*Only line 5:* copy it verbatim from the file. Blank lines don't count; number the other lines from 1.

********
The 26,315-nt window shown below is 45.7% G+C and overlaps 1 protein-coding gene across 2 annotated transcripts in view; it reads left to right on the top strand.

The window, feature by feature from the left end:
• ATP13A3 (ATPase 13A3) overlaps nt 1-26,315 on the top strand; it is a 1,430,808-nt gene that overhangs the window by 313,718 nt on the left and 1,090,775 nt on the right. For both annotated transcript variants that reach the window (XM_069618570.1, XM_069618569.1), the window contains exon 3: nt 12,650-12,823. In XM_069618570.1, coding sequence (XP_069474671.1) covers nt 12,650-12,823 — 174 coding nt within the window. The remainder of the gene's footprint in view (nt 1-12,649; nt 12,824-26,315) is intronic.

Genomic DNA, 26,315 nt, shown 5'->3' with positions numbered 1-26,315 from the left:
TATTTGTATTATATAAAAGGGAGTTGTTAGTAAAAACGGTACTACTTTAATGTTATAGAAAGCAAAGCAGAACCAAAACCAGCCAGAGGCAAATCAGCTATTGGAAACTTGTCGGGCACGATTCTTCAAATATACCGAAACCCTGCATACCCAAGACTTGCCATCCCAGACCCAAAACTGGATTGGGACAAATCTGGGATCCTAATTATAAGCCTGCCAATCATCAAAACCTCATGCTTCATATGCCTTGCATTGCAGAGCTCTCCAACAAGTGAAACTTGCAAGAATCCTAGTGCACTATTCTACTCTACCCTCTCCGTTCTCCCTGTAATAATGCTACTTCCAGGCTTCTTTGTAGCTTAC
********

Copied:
TATTTGTATTATATAAAAGGGAGTTGTTAGTAAAAACGGTACTACTTTAATGTTATAGAAAGCAAAGCAGAACCAAAACCAGCCAGAGGCAAATCAGCTATTGGAAACTTGTCGGGCACGATTCTTCAAATATACCGAAACCCTGCATACCCAAGACTTGCCATCCCAGACCCAAAACTGGATTGGGACAAATCTGGGATCCTAATTATAAGCCTGCCAATCATCAAAACCTCATGCTTCATATGCCTTGCATTGCAGAGCTCTCCAACAAGTGAAACTTGCAAGAATCCTAGTGCACTATTCTACTCTACCCTCTCCGTTCTCCCTGTAATAATGCTACTTCCAGGCTTCTTTGTAGCTTAC